Senate Bill Passes to Help Protect U.S. Intellectual Property
The United States Senate last week passed legislation designed to combat the loss of hundreds of billions of dollars each year in the theft of corporate trade secrets. The Defend Trade Secrets Act would empower companies to protect their trade secrets in federal court by creating a federal private right-of-action.
The legislation was also introduced in the House of Representatives and is still pending there.
“In today’s global information age, there are endless examples of how easy and rewarding it can be to steal trade secrets,” said Senator Orin Hatch (R-Utah). “Yet there are no federal remedies available to help victim companies recover from their losses.”
“This bipartisan bill finally gives trade secrets the same legal protections that other forms of critical intellectual protect enjoy,” added Senator Chris Coons (D-Del).
Although the Economic Espionage Act of 1996 made trade secret theft a crime, the Department of Justice lacks the resources to prosecute many such cases, according to the legislation’s sponsors. State-level civil trade secret laws have also not been sufficient to stop interstate theft.
The Defend Trade Secrets Act builds on the Economic Espionage Act to create a uniform standard for trade secret misappropriation. It provides for injunctions and damages for the economic harm to American companies whose trade secrets are stolen and is designed to be consistent with the remedies provided for other forms of intellectual property, such as patents, trademarks and copyrights, which are all covered by federal civil law.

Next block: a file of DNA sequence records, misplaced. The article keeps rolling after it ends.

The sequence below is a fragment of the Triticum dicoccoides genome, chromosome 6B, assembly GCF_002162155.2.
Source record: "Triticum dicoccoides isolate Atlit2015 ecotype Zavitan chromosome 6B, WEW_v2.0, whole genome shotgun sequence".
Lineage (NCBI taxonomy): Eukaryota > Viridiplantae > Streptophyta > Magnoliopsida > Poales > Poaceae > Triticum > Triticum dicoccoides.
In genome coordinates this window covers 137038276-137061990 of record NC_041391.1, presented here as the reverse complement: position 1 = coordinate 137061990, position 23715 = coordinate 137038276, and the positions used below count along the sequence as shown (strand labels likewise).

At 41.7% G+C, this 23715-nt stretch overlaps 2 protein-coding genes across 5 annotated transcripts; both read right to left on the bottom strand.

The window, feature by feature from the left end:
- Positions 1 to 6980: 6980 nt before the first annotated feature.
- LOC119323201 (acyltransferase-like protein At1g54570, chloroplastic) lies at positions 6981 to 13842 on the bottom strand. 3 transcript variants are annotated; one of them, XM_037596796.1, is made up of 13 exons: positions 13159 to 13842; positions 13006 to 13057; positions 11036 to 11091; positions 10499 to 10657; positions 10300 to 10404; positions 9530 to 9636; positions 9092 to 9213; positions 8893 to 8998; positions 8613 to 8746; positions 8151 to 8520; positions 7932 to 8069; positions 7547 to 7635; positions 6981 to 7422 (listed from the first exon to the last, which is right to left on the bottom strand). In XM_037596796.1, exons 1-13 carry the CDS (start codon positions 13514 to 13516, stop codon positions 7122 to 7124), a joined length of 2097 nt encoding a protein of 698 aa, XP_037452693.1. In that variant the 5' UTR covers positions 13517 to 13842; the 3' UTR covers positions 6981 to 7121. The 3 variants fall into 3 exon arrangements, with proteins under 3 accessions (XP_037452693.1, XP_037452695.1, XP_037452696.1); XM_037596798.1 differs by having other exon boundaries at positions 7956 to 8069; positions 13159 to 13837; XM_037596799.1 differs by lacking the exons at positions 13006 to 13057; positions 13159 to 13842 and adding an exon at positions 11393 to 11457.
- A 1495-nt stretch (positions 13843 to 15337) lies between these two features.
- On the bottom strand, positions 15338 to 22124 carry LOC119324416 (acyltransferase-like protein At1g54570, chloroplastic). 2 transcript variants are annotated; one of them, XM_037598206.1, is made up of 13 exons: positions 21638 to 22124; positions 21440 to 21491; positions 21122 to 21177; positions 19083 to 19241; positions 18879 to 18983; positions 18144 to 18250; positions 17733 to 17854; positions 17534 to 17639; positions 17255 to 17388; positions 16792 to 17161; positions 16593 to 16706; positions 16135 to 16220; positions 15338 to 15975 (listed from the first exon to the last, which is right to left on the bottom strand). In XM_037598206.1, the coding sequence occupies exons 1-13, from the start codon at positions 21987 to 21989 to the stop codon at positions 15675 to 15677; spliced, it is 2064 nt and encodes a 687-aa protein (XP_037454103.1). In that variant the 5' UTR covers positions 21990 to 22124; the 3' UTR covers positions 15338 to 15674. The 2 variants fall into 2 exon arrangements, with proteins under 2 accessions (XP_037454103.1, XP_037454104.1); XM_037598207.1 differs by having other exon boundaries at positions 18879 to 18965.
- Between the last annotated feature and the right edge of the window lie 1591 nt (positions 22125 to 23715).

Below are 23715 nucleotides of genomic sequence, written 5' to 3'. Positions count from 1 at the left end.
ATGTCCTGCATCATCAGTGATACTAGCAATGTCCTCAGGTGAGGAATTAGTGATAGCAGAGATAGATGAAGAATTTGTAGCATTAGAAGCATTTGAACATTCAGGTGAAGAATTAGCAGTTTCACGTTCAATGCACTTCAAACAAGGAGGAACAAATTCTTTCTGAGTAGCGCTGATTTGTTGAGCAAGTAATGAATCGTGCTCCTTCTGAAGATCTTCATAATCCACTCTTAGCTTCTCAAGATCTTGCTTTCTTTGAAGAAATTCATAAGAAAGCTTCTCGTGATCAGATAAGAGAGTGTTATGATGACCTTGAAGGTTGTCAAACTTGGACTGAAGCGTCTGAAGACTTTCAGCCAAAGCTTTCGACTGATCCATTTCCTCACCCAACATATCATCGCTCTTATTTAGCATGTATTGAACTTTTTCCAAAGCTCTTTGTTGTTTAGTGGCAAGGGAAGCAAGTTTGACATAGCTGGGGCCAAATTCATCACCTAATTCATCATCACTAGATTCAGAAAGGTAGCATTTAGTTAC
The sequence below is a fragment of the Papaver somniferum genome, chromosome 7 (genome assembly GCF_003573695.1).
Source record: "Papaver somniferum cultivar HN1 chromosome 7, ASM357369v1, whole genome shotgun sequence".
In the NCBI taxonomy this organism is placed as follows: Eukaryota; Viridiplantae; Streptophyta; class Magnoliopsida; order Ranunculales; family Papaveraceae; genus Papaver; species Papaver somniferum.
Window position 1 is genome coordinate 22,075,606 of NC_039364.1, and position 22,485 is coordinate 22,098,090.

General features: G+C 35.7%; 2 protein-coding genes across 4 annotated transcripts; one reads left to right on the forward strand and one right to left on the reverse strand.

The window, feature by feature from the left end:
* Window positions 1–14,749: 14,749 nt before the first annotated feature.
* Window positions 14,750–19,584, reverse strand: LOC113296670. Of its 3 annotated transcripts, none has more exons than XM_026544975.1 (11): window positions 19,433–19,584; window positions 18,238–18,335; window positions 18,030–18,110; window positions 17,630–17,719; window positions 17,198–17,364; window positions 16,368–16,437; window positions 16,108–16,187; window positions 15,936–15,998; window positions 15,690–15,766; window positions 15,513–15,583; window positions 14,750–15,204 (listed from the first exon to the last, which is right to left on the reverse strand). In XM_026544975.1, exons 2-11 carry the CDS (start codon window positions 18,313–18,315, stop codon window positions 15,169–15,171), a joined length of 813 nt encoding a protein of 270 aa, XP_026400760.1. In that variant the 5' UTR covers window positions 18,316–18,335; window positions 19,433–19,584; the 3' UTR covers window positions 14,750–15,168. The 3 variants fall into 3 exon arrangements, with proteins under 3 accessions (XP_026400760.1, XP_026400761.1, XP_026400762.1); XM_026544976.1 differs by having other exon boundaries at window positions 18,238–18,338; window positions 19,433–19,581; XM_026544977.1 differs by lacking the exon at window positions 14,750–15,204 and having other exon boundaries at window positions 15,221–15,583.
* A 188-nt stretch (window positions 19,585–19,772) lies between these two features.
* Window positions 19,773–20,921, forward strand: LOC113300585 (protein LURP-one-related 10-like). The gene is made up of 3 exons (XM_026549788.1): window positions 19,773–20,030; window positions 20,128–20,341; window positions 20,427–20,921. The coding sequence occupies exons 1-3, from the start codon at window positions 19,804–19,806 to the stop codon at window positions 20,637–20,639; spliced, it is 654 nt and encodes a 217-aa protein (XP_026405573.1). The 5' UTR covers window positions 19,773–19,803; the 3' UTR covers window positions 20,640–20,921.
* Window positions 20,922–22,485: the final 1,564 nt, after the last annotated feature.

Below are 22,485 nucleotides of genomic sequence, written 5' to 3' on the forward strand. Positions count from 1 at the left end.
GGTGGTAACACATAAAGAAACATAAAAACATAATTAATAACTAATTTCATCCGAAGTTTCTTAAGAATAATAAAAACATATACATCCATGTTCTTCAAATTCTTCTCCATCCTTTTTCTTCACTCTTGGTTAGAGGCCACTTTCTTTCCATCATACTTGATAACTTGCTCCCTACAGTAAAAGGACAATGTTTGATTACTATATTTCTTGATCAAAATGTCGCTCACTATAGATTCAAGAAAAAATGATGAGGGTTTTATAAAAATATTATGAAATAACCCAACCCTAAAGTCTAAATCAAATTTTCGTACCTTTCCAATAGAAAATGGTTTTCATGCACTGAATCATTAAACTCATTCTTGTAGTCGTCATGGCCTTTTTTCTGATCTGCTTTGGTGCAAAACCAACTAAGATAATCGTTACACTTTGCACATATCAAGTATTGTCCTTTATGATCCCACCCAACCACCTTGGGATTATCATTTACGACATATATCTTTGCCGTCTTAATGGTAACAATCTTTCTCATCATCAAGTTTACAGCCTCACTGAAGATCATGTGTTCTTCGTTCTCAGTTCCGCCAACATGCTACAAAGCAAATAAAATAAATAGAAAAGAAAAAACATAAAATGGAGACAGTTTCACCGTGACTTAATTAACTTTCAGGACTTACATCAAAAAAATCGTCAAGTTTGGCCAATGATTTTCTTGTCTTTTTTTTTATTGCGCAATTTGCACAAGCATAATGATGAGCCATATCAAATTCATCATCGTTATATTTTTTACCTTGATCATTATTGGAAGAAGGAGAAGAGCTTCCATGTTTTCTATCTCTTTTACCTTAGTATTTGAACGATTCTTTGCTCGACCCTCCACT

The National Association of Manufacturers lauded the Senate for passing the Defend Trade Secrets Act.
“These days, a competitor can steal knowledge with the click of a mouse, costing a company good-paying jobs or even its entire business,” said NAM president and CEO Jay Timmons. “This is a critical issue facing manufacturers.”
Intellectual property can comprise up to 80 percent of the value of a company’s knowledge portfolio, Timmons added. Theft of these resources costs U.S. businesses $250 billion a year.
The DTSA has its opponents as well. A group of thirty-one law professors signed a letter in opposition to the legislation, claiming that it “will not solve the problems identified by its sponsors. Instead of addressing cyberespionage head-on, passage of the DTSA is likely to create new problems that could adversely impact domestic innovation, increase the duration and cost of trade secret litigation, and ultimately negatively affect economic growth.”
The professors also argue that a federal trade secret law is not “because there is already a robust set of state laws for the protection of such secrets,” and that “there are significant costs to creating” a new federal right to sue for trade secret misappropriation.